Are You on Fannie Mae's 'Blacklist'? How to Check and What it Means for Condo Owners
Fannie Mae and Freddie Mac, two of the largest lending companies in the US, have introduced new lending standards to prevent disasters like the Surfside condo collapse in Florida.
These new standards aim to weed out condos and co-ops that have deferred maintenance, structural safety issues, or shaky finances. However, this has resulted in many buildings being put on Fannie Mae's "blacklist," making it harder for buyers and owners to secure conventional financing.
The problem is, Fannie Mae's list is confidential and only available to lenders and servicers. This means that many condo buyers and owners are unaware that their building is on the list until they apply for a loan, sometimes in the middle of a sale. Buyers and owners should do their due diligence and check if their building is on the list to avoid any surprises during the loan application process.
The Wealth Gap in Real Estate: How Income and Race Impact Home Appreciation
According to a new study from the National Association of Realtors, homeownership remains a key factor in building wealth, but substantial inequities along racial and income lines persist.
The study found that higher-income homeowners gained greater home appreciation since 2012 compared to lower-income homeowners. Middle-income homeowners gained $122,100 in wealth, with homes appreciating 68% over the past decade. Low-income homeowners were able to build $98,900 in wealth, while upper-income households saw an increase of $150,800.
However, the study also shows that homeownership can be a catalyst for building wealth for people from all walks of life. A monthly mortgage payment is considered a forced savings account that helps homeowners build a net worth about 40 times higher than that of a renter.
Foreclosure Filings Spike 22% in the US: Are Homeowners at Risk?
According to a recent report by ATTOM, foreclosure filings in the US rose 22% in the first quarter of 2022 compared to the same period last year. This marks the 23rd consecutive month of annual increases in foreclosure activity.
The rising trend is attributed to ongoing economic challenges, higher jobless rates, and backlogged foreclosures in the pipeline after government interventions to help struggling homeowners were lifted during the pandemic. However, with many homeowners still having significant home equity, increased levels of foreclosure activity may be kept at bay.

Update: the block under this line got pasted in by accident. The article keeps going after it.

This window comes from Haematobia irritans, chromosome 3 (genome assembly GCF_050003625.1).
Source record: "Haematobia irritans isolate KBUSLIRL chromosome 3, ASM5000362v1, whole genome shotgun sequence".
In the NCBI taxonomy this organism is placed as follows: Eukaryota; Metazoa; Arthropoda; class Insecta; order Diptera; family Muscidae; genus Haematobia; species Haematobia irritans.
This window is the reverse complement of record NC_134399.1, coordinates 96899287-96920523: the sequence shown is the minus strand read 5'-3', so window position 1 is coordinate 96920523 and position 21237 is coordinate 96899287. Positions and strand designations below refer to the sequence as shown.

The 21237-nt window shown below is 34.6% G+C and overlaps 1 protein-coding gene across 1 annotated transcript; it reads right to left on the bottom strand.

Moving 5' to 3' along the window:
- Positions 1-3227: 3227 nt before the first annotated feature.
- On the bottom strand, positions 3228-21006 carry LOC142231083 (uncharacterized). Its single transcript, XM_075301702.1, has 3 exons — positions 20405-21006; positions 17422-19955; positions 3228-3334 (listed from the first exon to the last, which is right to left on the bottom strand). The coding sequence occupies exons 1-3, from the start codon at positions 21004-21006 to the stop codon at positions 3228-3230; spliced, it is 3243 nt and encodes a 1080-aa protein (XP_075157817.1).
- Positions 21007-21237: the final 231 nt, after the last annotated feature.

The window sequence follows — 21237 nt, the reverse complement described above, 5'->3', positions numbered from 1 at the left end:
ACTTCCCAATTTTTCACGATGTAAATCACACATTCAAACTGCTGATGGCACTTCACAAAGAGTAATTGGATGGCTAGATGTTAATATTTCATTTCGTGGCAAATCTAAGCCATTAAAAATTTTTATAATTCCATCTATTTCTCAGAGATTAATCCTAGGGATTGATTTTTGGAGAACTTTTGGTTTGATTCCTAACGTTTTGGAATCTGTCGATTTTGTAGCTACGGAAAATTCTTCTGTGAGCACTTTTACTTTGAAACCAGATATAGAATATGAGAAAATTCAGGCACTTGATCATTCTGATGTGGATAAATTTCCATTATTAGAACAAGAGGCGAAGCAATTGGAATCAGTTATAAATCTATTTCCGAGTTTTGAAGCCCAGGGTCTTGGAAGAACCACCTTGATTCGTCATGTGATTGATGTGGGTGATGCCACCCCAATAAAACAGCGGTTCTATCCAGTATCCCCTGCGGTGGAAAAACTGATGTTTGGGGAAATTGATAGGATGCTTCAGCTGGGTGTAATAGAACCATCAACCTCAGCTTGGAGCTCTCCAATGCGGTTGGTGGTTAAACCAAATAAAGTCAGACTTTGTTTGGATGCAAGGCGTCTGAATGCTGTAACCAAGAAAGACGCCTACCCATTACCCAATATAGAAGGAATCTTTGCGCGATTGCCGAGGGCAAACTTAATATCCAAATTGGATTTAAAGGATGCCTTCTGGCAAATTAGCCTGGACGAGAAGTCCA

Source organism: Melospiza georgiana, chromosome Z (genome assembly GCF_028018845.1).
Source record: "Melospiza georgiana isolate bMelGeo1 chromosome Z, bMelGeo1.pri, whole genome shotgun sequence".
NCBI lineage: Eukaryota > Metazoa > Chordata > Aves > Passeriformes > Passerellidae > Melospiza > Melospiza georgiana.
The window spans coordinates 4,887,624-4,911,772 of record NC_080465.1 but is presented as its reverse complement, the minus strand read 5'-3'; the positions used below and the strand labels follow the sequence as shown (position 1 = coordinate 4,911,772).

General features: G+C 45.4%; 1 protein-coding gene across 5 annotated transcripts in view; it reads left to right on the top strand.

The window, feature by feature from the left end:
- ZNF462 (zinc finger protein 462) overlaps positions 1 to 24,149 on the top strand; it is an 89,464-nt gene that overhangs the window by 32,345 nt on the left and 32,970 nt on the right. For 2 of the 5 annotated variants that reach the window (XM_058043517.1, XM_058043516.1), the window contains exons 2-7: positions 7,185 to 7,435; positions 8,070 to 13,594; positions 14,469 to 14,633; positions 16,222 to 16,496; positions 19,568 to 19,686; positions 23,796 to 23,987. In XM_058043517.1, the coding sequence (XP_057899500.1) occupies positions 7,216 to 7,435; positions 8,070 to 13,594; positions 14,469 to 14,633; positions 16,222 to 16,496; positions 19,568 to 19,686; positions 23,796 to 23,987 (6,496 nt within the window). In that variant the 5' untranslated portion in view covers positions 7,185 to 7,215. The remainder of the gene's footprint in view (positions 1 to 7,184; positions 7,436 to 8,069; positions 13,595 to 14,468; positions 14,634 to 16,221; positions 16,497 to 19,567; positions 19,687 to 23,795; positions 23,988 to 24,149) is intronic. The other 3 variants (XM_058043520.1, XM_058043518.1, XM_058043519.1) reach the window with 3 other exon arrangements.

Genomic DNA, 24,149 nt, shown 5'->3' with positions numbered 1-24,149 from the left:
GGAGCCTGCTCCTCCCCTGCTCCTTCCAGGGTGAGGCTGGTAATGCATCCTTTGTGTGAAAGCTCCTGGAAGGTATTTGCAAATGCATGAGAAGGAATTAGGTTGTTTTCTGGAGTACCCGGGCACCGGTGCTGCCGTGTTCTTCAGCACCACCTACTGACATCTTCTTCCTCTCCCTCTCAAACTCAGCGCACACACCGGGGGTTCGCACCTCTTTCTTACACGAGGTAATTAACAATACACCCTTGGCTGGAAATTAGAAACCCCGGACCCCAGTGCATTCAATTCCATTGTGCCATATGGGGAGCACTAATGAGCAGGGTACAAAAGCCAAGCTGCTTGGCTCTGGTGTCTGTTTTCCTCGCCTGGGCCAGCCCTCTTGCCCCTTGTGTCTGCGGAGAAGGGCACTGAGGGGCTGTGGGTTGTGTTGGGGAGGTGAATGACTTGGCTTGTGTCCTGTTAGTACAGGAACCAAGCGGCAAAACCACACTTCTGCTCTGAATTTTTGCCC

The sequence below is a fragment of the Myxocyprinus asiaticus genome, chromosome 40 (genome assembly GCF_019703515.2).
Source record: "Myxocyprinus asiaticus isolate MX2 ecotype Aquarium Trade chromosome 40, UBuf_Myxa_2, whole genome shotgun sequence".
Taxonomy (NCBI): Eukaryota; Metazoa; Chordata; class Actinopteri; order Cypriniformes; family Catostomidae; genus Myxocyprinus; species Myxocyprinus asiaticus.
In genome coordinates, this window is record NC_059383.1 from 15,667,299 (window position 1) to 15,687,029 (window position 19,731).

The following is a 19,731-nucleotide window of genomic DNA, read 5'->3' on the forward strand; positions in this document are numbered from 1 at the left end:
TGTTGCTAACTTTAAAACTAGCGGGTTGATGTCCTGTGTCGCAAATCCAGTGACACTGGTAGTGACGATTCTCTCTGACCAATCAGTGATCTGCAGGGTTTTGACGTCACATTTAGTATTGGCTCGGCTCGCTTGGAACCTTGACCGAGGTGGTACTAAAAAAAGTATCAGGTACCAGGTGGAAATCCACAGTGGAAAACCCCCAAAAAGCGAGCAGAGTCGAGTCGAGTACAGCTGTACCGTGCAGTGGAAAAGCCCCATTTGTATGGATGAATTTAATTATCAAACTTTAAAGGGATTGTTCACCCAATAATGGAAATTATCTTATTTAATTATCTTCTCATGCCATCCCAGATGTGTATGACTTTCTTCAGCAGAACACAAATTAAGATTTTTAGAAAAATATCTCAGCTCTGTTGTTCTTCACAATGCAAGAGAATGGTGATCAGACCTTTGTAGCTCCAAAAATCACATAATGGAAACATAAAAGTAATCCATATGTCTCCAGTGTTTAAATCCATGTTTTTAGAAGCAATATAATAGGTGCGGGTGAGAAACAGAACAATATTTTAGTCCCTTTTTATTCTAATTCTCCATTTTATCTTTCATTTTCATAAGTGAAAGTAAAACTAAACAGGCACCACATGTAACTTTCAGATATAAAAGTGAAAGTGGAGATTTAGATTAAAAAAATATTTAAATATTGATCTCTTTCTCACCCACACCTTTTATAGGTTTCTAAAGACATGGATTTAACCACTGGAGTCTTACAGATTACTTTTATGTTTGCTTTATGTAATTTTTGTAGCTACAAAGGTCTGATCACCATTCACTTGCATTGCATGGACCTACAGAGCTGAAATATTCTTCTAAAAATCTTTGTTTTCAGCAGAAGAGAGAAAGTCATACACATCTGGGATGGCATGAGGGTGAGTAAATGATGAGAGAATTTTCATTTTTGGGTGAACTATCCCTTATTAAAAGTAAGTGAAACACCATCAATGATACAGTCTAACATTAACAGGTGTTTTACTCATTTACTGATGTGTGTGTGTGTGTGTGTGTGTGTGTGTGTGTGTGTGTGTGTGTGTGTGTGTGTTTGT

Major metropolitan cities, including New York, Chicago, and Los Angeles, had the highest number of foreclosure starts last quarter, while Michigan topped the list of states with a 41% increase in foreclosure filings. Fayetteville, North Carolina, had the highest foreclosure rate among major metro areas.
How to Get Your Home Sold Faster
Zillow has identified several home features that can help sell a property faster during the spring-buying season. These features include a doorbell camera, open shelving, heat pump, fenced backyard, mid-century design, hardwood floors, walkability to nearby areas, shiplap, and gas furnace. According to Zillow, a home with a doorbell camera could sell 5.1 days faster than one without. Other features such as open shelving, a heat pump, and a fenced backyard can help sell a home up to 3.5 days faster. Homes with mid-century designs, hardwood floors, walkability to nearby areas, shiplap, and gas furnaces can sell up to 2.8 days faster. If a home already has these features, highlighting them could help sellers fetch more money or sell their property faster.
Oakland's Ban on Evictions to End in July
Starting July 15, Oakland property owners can evict tenants for failure to pay rent under a compromise end date to the city’s COVID-era ban on evictions. The council voted 7-1 to sunset the pandemic-era policy, while adding permanent “just cause” protections to prevent evictions on flimsy pretenses. Tenants will not owe “back rent” for unpaid rent since the eviction moratorium first took effect in March 2020, as long as they can demonstrate financial losses due to COVID. And landlords can’t remove a tenant who owes less than a month of what’s considered fair rent for an equivalent unit on the market. It took city officials weeks to fine-tune the new ordinance’s details amid contentious debate between East Bay landlords and the city’s renters.